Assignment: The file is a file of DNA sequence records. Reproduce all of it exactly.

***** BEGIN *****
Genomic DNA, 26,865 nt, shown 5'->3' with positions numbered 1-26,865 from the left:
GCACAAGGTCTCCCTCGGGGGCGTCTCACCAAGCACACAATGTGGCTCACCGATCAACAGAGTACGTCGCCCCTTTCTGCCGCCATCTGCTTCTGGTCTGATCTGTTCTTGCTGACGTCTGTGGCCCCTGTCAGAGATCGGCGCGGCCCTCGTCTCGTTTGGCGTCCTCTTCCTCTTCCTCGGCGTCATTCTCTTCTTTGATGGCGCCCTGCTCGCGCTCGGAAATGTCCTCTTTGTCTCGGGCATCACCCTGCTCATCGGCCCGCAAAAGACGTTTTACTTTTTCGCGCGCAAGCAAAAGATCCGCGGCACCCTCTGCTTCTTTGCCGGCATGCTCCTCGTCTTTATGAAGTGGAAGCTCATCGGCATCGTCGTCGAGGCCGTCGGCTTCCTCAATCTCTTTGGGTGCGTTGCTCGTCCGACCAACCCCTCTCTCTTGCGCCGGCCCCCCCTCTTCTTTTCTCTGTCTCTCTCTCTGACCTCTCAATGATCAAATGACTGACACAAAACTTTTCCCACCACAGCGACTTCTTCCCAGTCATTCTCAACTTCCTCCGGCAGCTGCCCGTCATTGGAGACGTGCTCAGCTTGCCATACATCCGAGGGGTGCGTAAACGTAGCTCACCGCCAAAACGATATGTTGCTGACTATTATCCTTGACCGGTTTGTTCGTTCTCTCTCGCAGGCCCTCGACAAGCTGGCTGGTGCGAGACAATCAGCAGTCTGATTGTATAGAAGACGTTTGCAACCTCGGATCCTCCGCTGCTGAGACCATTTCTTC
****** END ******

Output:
Genomic DNA, 26,865 nt, shown 5'->3' with positions numbered 1-26,865 from the left:
GCACAAGGTCTCCCTCGGGGGCGTCTCACCAAGCACACAATGTGGCTCACCGATCAACAGAGTACGTCGCCCCTTTCTGCCGCCATCTGCTTCTGGTCTGATCTGTTCTTGCTGACGTCTGTGGCCCCTGTCAGAGATCGGCGCGGCCCTCGTCTCGTTTGGCGTCCTCTTCCTCTTCCTCGGCGTCATTCTCTTCTTTGATGGCGCCCTGCTCGCGCTCGGAAATGTCCTCTTTGTCTCGGGCATCACCCTGCTCATCGGCCCGCAAAAGACGTTTTACTTTTTCGCGCGCAAGCAAAAGATCCGCGGCACCCTCTGCTTCTTTGCCGGCATGCTCCTCGTCTTTATGAAGTGGAAGCTCATCGGCATCGTCGTCGAGGCCGTCGGCTTCCTCAATCTCTTTGGGTGCGTTGCTCGTCCGACCAACCCCTCTCTCTTGCGCCGGCCCCCCCTCTTCTTTTCTCTGTCTCTCTCTCTGACCTCTCAATGATCAAATGACTGACACAAAACTTTTCCCACCACAGCGACTTCTTCCCAGTCATTCTCAACTTCCTCCGGCAGCTGCCCGTCATTGGAGACGTGCTCAGCTTGCCATACATCCGAGGGGTGCGTAAACGTAGCTCACCGCCAAAACGATATGTTGCTGACTATTATCCTTGACCGGTTTGTTCGTTCTCTCTCGCAGGCCCTCGACAAGCTGGCTGGTGCGAGACAATCAGCAGTCTGATTGTATAGAAGACGTTTGCAACCTCGGATCCTCCGCTGCTGAGACCATTTCTTC